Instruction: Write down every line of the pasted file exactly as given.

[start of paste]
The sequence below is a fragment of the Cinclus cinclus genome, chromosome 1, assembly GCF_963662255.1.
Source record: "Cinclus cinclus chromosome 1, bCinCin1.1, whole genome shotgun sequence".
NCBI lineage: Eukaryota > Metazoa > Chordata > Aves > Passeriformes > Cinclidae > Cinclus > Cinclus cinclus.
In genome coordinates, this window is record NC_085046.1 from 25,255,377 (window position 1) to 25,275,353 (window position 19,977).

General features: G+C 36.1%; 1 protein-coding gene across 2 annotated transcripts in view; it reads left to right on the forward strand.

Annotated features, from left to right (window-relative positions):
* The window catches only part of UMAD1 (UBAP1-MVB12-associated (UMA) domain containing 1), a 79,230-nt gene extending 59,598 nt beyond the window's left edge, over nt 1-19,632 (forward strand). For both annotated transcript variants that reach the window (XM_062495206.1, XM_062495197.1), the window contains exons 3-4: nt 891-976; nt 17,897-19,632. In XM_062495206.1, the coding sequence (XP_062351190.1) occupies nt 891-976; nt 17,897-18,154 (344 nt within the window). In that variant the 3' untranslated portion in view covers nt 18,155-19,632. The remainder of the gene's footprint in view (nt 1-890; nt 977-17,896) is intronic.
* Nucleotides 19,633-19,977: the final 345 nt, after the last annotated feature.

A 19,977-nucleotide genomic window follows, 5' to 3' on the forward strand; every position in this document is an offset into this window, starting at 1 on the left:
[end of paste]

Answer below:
The sequence below is a fragment of the Cinclus cinclus genome, chromosome 1, assembly GCF_963662255.1.
Source record: "Cinclus cinclus chromosome 1, bCinCin1.1, whole genome shotgun sequence".
NCBI lineage: Eukaryota > Metazoa > Chordata > Aves > Passeriformes > Cinclidae > Cinclus > Cinclus cinclus.
In genome coordinates, this window is record NC_085046.1 from 25,255,377 (window position 1) to 25,275,353 (window position 19,977).

General features: G+C 36.1%; 1 protein-coding gene across 2 annotated transcripts in view; it reads left to right on the forward strand.

Annotated features, from left to right (window-relative positions):
* The window catches only part of UMAD1 (UBAP1-MVB12-associated (UMA) domain containing 1), a 79,230-nt gene extending 59,598 nt beyond the window's left edge, over nt 1-19,632 (forward strand). For both annotated transcript variants that reach the window (XM_062495206.1, XM_062495197.1), the window contains exons 3-4: nt 891-976; nt 17,897-19,632. In XM_062495206.1, the coding sequence (XP_062351190.1) occupies nt 891-976; nt 17,897-18,154 (344 nt within the window). In that variant the 3' untranslated portion in view covers nt 18,155-19,632. The remainder of the gene's footprint in view (nt 1-890; nt 977-17,896) is intronic.
* Nucleotides 19,633-19,977: the final 345 nt, after the last annotated feature.

A 19,977-nucleotide genomic window follows, 5' to 3' on the forward strand; every position in this document is an offset into this window, starting at 1 on the left: